An major Ang II-induced signaling pathway is activation of mitogen-activated protein kinases, including extracellular signal-regulated kinase (ERK1/2) [5], p38 mitogen-activated protein kinase (p38 MAPK) [6], and c-Jun N-terminal kinase (c-JNK) [7]. ERK1/2 has been reported to be a critical regulatory factor for Ang II-mediated growth and migration of vascular SMCs [5], [8][11], Inhibition of ERK1/2 decreases Ang II-induced vascular SMC proliferation and migration [5], [11].

Angiotensin-(1-7), another bioactive peptide of the rennin-angiotensin system, appears to exert cardiovascular protection in contrast to Ang II. Ang-(1-7), which can be converted from Ang II by ACE2, has vasodilator and anti-proliferative properties [12]. In addition, it has been shown that Ang-(1-7) attenuates ventricular hypertrophy and fibrosis in response to the hypertensive challenge by Ang II [13]. The effects of Ang-(1-7) are mediated via the MAS receptor, another G-protein-coupled, seven transmembrane protein [14]. The peptide has been shown to oppose many actions of Ang II [15], and to counterregulate Ang II-induced ERK1/2 activity [16][18].

There are studies showing the effect of Ang-(1-7) on vascular SMC proliferation [16], [19]. Nevertheless, the effect of Ang-(1-7) on vascular SMC migration has not been well investigated. There is evidence showing that intravenouse infusions of Ang-(1-7) attenuates neointimal formation after vascular injury and stent implantation in rats [20], [21], which could be in part due to effects of Ang-(1-7) on SMC migration into the neointima. In this study, we investigated possible effects of Ang-(1-7) on vascular SMC proliferation and migration. We found that Ang-(1-7) inhibited Ang II-induced vascular SMC proliferation and migration, and this inhibitory effect was via the MAS receptor. Furthermore, we found that Ang-(1-7) treatment suppressed Ang II-induced activation of ERK1/2 mediated signaling, a possible mechanism for its inhibitory effect on SMC proliferation and migration.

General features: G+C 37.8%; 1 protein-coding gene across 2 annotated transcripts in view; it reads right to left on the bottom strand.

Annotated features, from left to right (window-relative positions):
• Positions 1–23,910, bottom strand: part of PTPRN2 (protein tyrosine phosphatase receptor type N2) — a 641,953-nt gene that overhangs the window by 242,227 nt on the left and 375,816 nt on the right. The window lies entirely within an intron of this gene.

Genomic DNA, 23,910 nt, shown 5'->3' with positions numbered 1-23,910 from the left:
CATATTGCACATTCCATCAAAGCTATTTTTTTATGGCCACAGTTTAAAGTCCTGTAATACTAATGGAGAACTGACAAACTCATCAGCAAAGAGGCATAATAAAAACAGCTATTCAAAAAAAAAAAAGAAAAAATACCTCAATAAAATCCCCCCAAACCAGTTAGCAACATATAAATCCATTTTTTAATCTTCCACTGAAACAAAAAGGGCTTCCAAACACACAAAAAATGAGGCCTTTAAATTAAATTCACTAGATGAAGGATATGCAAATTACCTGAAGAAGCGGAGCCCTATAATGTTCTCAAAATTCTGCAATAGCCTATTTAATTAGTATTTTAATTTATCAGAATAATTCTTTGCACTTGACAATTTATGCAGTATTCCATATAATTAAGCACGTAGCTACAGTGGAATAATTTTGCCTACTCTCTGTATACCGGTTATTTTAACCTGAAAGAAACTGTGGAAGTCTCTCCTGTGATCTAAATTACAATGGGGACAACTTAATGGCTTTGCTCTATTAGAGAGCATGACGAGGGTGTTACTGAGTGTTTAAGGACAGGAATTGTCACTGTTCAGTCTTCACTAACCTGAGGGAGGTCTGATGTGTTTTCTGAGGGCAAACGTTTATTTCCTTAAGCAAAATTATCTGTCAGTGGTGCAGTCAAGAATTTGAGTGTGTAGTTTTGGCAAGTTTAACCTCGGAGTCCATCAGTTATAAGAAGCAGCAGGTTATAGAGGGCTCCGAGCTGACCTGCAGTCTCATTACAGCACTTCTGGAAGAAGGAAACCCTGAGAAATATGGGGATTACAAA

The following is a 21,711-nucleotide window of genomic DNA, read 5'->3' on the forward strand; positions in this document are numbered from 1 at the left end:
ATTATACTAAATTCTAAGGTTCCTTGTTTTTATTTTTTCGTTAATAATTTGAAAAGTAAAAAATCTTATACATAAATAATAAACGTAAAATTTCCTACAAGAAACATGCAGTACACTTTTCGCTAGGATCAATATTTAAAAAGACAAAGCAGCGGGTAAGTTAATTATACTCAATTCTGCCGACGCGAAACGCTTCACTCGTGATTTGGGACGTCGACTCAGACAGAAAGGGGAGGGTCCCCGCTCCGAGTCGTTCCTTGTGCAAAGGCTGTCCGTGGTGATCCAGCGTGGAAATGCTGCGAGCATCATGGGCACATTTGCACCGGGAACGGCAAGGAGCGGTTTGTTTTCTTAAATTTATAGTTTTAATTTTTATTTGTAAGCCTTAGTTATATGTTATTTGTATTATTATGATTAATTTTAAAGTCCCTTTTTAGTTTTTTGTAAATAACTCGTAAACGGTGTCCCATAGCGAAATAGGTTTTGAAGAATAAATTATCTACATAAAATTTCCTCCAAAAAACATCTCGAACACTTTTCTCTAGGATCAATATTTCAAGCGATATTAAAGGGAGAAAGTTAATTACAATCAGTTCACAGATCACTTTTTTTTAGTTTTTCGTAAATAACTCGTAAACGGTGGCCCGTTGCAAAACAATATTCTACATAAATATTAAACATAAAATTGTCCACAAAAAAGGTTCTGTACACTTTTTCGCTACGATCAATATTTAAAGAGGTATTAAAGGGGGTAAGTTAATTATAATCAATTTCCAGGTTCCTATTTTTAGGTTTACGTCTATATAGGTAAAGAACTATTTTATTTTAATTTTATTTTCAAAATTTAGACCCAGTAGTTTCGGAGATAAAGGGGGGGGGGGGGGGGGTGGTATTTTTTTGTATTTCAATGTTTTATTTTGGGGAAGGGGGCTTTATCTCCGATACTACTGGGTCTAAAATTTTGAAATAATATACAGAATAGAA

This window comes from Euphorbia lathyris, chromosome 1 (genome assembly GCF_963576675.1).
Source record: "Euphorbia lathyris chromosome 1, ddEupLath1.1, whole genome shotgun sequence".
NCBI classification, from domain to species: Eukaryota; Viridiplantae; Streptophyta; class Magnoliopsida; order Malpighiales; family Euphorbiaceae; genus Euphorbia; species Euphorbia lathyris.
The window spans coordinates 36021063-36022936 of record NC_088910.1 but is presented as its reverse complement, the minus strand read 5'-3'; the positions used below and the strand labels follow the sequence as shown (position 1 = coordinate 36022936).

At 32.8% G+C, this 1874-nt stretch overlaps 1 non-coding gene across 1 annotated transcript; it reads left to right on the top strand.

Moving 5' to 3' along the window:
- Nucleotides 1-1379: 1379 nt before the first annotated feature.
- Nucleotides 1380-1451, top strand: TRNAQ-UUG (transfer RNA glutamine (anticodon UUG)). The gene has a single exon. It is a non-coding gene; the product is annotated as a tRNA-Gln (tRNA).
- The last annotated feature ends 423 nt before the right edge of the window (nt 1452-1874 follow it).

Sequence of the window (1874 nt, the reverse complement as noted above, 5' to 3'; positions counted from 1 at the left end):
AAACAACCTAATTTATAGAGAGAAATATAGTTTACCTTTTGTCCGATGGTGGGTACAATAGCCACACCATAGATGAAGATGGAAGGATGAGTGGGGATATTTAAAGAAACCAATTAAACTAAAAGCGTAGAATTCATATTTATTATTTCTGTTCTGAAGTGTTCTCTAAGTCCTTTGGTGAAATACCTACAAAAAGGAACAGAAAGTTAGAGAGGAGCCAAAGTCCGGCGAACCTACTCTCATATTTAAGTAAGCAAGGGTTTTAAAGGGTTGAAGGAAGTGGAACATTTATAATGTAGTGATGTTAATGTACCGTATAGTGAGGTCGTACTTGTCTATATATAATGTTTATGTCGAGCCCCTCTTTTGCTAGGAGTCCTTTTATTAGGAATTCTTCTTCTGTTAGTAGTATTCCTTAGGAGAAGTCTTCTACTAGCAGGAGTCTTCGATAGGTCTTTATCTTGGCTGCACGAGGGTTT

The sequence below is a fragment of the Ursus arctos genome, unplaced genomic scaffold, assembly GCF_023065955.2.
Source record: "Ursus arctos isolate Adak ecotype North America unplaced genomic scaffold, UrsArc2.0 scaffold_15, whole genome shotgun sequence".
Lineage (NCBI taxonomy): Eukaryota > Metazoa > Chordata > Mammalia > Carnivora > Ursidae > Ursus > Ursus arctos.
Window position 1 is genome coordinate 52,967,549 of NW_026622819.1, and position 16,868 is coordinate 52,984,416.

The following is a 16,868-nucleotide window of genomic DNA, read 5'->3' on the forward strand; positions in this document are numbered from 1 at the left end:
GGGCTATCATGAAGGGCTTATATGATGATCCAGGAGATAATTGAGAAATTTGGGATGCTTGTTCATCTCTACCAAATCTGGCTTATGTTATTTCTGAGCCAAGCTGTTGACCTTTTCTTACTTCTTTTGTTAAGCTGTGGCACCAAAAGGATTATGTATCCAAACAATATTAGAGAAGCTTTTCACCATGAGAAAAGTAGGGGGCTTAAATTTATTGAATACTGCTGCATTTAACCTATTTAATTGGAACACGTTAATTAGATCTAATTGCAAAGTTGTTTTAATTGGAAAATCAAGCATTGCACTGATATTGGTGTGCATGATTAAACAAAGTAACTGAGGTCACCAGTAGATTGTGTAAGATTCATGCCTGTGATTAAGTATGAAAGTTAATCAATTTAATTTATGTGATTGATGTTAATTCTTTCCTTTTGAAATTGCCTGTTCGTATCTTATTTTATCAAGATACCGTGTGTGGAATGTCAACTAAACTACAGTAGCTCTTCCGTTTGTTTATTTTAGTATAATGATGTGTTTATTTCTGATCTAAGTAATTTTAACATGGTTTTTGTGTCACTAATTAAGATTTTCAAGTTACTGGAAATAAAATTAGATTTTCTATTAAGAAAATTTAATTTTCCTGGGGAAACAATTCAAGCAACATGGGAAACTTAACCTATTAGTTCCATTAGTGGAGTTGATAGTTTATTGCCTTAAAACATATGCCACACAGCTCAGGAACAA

Results

Ang-(1-7) inhibits Ang II-induced SMC proliferation

RT-PCR and subsequent sequence analysis showed that the SMCs expressed both the Ang II AT1 receptor and the Ang-(1-7) MAS receptor. To study effects of Ang II and Ang-(1-7) on SMC proliferation, same numbers of cells were seeded in individual wells of 6-well plates, cultured in the presence or absence of Ang II or Ang-(1-7) or both (Ang-(1-7) was added 10 min before the addition of Ang II) at a final concentration of 10−7 M for four days, and then the total numbers of cells per well were determined using a cell counter. As shown in Figure 1, there was a significantly greater increase in cell number when treated with Ang II, as compared with the untreated control. In contrast, treatment with Ang-(1-7) alone did not alter the rate of cell proliferation. However, when the cells were preincubated with Ang-(1-7), Ang II-induced SMC proliferation was significantly inhibited (Figure 1).

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Figure 1. Ang-(1-7) inhibits Ang II-induced SMC proliferation.

Data shown are mean ± SEM of cell numbers at day 4 from 4 experiments, each with triplicate wells per condition.

doi:10.1371/journal.pone.0012323.g001

MAS receptor antagonist abrogates the effects of Ang-(1-7) on SMC proliferation